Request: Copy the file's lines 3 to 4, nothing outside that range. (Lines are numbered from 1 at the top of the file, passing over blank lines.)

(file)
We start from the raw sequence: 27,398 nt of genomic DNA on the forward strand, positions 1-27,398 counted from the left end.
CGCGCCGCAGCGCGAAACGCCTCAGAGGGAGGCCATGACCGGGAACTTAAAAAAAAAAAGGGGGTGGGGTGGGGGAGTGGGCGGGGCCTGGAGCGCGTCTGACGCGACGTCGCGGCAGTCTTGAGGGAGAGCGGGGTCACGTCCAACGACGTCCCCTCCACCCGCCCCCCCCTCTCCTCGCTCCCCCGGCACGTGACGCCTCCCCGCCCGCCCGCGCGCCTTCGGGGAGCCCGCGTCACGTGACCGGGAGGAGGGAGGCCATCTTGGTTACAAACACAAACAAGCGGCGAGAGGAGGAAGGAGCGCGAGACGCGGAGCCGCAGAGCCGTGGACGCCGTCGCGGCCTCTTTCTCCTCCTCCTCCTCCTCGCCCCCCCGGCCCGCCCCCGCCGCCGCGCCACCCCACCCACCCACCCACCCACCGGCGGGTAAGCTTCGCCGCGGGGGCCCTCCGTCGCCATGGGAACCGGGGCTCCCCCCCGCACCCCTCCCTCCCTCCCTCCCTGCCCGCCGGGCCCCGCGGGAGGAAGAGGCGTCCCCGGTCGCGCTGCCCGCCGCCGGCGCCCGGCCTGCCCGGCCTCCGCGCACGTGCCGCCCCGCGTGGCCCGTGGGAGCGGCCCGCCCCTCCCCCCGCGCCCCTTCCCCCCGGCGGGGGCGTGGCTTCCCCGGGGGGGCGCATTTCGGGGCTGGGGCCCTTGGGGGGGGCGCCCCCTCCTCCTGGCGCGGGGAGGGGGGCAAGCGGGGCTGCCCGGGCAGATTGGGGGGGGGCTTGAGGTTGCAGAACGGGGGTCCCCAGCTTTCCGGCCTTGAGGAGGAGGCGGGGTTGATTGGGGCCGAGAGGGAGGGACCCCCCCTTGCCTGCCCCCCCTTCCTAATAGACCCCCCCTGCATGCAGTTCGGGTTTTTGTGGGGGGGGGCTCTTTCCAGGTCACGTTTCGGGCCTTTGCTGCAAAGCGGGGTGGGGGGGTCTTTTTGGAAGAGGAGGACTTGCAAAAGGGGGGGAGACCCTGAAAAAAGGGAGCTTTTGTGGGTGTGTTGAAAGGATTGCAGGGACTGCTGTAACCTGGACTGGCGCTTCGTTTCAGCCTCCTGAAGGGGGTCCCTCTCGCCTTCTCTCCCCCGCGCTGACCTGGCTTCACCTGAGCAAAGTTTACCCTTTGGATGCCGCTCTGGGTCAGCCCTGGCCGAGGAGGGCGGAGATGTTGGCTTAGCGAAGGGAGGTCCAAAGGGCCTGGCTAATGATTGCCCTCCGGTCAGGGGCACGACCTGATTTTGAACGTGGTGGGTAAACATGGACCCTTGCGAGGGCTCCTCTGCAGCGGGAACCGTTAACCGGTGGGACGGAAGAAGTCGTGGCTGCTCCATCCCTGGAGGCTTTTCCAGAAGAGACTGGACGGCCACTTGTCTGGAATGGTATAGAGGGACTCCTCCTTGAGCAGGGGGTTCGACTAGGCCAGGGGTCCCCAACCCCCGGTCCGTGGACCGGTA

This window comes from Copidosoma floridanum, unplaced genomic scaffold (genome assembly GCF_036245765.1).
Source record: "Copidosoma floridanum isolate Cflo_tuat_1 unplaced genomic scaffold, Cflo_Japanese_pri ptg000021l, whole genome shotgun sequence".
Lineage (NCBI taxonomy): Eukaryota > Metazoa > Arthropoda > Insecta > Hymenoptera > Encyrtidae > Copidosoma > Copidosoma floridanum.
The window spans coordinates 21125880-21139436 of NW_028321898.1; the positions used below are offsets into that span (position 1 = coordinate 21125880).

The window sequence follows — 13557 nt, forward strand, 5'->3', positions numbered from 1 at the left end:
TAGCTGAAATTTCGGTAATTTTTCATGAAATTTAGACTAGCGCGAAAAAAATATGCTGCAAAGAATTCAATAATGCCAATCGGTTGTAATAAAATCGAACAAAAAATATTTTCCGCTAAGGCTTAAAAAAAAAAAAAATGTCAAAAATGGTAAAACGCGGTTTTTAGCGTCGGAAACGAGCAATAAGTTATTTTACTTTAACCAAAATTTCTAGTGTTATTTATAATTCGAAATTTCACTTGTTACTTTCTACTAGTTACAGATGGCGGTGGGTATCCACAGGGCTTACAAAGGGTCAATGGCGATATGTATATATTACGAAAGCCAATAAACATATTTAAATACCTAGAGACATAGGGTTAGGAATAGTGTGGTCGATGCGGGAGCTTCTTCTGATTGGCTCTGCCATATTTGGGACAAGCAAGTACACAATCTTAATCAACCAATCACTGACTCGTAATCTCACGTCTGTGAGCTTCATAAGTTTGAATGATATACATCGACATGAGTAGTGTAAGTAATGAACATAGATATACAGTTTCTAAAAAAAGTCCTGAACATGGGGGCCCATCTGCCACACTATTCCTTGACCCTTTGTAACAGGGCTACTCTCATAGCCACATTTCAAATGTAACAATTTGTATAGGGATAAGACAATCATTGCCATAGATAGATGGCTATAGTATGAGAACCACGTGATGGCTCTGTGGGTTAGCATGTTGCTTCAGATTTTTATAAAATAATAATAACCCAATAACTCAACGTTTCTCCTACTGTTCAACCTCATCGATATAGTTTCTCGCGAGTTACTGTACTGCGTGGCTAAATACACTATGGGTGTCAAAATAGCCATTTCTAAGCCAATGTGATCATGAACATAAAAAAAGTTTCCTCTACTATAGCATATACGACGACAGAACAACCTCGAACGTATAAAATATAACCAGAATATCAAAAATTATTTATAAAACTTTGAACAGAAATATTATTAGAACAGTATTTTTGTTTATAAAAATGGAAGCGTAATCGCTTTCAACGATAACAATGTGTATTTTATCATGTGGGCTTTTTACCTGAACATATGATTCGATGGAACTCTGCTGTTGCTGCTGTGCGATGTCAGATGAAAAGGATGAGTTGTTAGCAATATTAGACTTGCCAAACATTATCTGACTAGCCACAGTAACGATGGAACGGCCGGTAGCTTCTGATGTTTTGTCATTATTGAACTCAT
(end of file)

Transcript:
This window comes from Copidosoma floridanum, unplaced genomic scaffold (genome assembly GCF_036245765.1).
Source record: "Copidosoma floridanum isolate Cflo_tuat_1 unplaced genomic scaffold, Cflo_Japanese_pri ptg000021l, whole genome shotgun sequence".